People driving “hybrids” brag about how rarely they have to visit a gas station like an old man bragging about how he doesn’t have to visit the bathroom at night to pee.
“Once a day, and I’m good. Maybe, twice. Okay, three times. But never at night!”
I’ve heard about, I don’t know, some “booster” thing you can install in your “hybrid”, that makes your mileage even better – a hundred, a hundred and fifty miles to the gallon. Soon, people will be driving by gas stations the way bald people drive past barbershops. They remember them, but they don’t need them anymore.
This new bragfest reminded me of a story I once heard on the Jack Paar Show. Paar was The Tonight Show host before Johnny Carson, who was The Tonight Show host before Jay Leno, who was The Tonight Show host before Conan O’Brien, who was The Tonight Show host before Jay Leno. (Jay Leno is the Grover Cleveland of Tonight Show hosts, a presidential succession reference I thought you’d enjoy.)
Along with the ubiquitous celebrities, who came on to flog whatever, and to boost the show’s ratings, Paar also invited, who I assume, were his friends, all of whom were magnificent raconteurs. You probably wouldn’t know their names, but there was Oscar Levant, (who wrote Memoirs Of An Amnesiac), Alexander King (who wrote May Your House Be Safe From Tigers), and Jack Douglas (who wrote My Brother Was An Only Child). All of them were originals, uniquely funny, and maybe a little twisted. Even as a kid, (the show ran in the fifties), I recognized kindred spirits.
I believe it was Douglas who told this story. He lived somewhere outside New York City (where The Tonight Show was then produced) with his Japanese wife, Reiko, who occasionally also appeared on the show, cracking up the audience with her either calculatedly hilarious or “she can’t help herself” fractured English.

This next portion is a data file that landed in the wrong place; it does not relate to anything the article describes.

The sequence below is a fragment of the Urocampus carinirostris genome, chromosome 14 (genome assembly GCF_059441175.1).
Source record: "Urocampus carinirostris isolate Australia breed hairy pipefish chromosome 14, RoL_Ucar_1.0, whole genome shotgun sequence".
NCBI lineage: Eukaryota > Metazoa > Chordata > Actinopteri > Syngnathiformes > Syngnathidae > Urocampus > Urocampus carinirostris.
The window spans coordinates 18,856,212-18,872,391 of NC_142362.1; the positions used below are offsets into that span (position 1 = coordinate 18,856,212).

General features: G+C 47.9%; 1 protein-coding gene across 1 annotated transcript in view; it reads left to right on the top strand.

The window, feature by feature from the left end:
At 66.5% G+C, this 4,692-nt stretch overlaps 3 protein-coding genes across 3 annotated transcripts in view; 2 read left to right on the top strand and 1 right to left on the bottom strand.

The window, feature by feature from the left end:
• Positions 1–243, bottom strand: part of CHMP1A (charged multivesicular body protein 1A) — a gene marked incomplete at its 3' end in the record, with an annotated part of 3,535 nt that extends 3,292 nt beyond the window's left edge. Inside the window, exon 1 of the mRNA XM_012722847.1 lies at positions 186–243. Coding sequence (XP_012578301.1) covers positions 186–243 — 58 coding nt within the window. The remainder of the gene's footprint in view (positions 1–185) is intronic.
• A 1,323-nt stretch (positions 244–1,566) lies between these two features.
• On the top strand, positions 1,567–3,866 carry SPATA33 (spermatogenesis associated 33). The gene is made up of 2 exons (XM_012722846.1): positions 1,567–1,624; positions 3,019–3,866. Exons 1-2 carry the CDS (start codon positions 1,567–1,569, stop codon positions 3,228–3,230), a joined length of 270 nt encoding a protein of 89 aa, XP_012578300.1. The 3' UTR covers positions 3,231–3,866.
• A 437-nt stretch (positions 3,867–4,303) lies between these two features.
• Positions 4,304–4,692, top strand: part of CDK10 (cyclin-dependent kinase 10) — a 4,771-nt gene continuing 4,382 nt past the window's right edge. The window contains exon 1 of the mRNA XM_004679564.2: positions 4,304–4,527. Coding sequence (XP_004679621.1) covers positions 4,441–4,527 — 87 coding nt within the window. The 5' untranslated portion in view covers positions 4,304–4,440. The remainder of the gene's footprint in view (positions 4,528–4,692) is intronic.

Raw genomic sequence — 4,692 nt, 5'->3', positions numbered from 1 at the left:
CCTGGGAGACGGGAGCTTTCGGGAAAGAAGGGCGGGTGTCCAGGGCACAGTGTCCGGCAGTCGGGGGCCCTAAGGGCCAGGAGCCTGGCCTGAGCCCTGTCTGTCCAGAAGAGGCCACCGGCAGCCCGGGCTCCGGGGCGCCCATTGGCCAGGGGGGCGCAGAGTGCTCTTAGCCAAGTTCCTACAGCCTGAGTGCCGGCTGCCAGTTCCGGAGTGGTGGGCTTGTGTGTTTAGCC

This was the story:
When they first became available, a neighbor of his purchased a Volkswagen, the Prius of its day. Not in its technology, but in the fact that the German import got considerably better mileage than the American gas guzzlers which, at the time, enjoyed a virtual monopoly in the car market. There were Merecedes here and there, and the odd Jaguar, but those were for rich people. Regular people drove American cars.
After purchasing his new Volkswagen, the neighbor could not stop bragging about the mileage he was getting – forty miles to the gallon, sometimes, even more. He would claim that he now visited his gas station so infrequently, the gas station attendant had forgotten his name. (If you frequented the same gas station back then, they’d remember your name.) That was his little joke. “The gas station attendant has forgotten my name.” It was not surprising for a geek who bought an unattractive car for its mileage to consider that hilarious.
Finally, his neighbors, fed up with the man’s bragging, decided to take collective action to get him to stop. They would do this by messing with his head.
Taking turns, one of the neighbors would sneak over to his house late each night with a five-gallon can of gasoline, and under the cover of darkness, he would refill the tank of the man’s Volkswagen with gas.
Over time, the Volkswagen owner found his gas mileage miraculously shooting up. He was now getting three hundred miles to the gallon! It was amazing, he ecstatically proclaimed. Instead of visiting the gas station every two weeks, he didn’t need to visit the gas station at all!
Finally, after weeks of surreptitiously filling up his gas tank, the neighbors switched their tactics. They now sneaked over to his house, and siphoned gas out of his tank. Suddenly, the man found himself visiting the gas station every day.
Almost immediately, he stopped talking about his mileage.
The story reflects different times. In those days, foreign cars were seen as an insult to American know-how. Good gas mileage was something you made fun of, rather than something you wanted to get in on. People’s garages were left unlocked.
But most telling, for me I think, was the fact that neighbors back then actually did things together.